Journal Article

Common variants in the calcium-sensing receptor gene are associated with total serum calcium levels

Conall M. O'Seaghdha, Qiong Yang, Nicole L. Glazer, Tennille S. Leak, Abbas Dehghan, Albert V. Smith, W.H. Linda Kao, Kurt Lohman, Shih-Jen Hwang, Andrew D. Johnson, Albert Hofman, Andre G. Uitterlinden, Yii-Der Ida Chen, Edward M. Brown, David S. Siscovick, Tamara B. Harris, Bruce M. Psaty, Josef Coresh, Vilmundur Gudnason, Jacqueline C. Witteman, Yong Mei Liu, Bryan R. Kestenbaum, Caroline S. Fox and Anna Köttgen

in Human Molecular Genetics

Volume 19, issue 21, pages 4296-4303
Published in print November 2010 | ISSN: 0964-6906
Published online August 2010 | e-ISSN: 1460-2083 | DOI: http://dx.doi.org/10.1093/hmg/ddq342
Common variants in the calcium-sensing receptor gene are associated with total serum calcium levels

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Serum calcium levels are tightly regulated. We performed genome-wide association studies (GWAS) in population-based studies participating in the CHARGE Consortium to uncover common genetic variations associated with total serum calcium levels. GWAS of serum calcium concentrations was performed in 20 611 individuals of European ancestry for ∼2.5 million genotyped and imputed single-nucleotide polymorphisms (SNPs). The SNP with the lowest P-value was rs17251221 (P = 2.4 * 10−22, minor allele frequency 14%) in the calcium-sensing receptor gene (CASR). This lead SNP was associated with higher serum calcium levels [0.06 mg/dl (0.015 mmol/l) per copy of the minor G allele] and accounted for 0.54% of the variance in serum calcium concentrations. The identification of variation in CASR that influences serum calcium concentration confirms the results of earlier candidate gene studies. The G allele of rs17251221 was also associated with higher serum magnesium levels (P = 1.2 * 10−3), lower serum phosphate levels (P = 2.8 * 10−7) and lower bone mineral density at the lumbar spine (P = 0.038), but not the femoral neck. No additional genomic loci contained SNPs associated at genome-wide significance (P < 5 * 10−8). These associations resemble clinical characteristics of patients with familial hypocalciuric hypercalcemia, an autosomal-dominant disease arising from rare inactivating mutations in the CASR gene. We conclude that common genetic variation in the CASR gene is associated with similar but milder features in the general population.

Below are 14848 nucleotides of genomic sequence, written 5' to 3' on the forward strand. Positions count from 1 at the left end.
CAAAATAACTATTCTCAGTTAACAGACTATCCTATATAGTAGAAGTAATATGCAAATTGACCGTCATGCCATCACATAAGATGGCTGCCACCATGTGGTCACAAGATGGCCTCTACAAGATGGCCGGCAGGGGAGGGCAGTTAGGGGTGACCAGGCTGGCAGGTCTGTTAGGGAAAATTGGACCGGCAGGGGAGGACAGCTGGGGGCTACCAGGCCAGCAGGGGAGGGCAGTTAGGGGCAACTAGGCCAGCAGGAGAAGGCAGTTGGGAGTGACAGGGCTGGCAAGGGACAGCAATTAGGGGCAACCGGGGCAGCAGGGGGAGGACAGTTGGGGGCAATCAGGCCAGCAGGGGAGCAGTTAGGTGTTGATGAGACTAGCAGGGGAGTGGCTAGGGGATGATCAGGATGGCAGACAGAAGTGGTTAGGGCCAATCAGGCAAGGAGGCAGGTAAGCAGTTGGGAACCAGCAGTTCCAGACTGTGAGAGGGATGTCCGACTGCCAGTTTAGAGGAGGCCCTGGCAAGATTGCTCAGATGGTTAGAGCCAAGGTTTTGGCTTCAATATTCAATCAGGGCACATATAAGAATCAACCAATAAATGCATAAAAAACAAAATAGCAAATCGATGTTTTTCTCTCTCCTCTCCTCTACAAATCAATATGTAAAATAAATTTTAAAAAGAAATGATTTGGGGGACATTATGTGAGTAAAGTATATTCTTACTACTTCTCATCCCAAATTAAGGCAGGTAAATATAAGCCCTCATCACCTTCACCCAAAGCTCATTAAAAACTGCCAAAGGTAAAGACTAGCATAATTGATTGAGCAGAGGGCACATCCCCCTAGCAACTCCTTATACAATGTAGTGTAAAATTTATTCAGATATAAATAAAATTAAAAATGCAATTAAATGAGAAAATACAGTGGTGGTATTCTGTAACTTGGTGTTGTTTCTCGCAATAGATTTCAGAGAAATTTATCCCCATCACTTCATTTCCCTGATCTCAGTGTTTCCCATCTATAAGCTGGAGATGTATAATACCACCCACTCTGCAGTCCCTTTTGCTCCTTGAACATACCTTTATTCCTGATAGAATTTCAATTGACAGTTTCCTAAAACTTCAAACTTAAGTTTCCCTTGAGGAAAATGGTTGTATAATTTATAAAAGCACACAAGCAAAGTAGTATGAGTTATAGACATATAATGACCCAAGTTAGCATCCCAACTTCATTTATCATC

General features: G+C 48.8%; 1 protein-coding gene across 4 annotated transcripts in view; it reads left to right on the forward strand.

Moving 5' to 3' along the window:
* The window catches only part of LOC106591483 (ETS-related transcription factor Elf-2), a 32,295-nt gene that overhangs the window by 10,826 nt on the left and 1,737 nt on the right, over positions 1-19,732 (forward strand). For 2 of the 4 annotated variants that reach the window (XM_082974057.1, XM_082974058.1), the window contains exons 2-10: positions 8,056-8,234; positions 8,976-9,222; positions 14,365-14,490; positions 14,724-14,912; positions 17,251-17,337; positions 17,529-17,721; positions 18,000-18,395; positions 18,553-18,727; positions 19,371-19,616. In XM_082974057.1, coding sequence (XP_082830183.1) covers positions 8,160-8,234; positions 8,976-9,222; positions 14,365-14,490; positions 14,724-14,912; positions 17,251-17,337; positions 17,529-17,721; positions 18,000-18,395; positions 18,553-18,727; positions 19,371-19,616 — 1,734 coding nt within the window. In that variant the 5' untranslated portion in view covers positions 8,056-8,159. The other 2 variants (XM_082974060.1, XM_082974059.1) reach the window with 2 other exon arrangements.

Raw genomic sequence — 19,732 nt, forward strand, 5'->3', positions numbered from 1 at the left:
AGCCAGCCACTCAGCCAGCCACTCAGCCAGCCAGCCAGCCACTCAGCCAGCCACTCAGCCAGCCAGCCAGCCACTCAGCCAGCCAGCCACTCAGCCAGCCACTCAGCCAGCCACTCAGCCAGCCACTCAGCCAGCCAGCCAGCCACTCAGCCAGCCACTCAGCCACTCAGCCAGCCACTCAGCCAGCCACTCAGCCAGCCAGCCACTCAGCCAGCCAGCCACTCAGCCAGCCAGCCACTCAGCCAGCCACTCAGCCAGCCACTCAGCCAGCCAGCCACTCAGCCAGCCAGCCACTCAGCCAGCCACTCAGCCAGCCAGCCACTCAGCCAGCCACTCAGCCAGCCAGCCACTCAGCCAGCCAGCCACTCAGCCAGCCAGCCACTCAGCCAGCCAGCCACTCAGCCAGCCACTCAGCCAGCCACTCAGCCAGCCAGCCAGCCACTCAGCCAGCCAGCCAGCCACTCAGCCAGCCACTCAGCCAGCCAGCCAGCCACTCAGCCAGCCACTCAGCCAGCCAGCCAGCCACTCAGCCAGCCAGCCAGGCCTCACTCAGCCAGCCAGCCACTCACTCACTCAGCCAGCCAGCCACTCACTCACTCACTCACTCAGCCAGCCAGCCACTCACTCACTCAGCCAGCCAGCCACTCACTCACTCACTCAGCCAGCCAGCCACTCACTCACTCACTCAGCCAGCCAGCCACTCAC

Journal Article.  5213 words.  Illustrated.

Subjects: Genetics and Genomics

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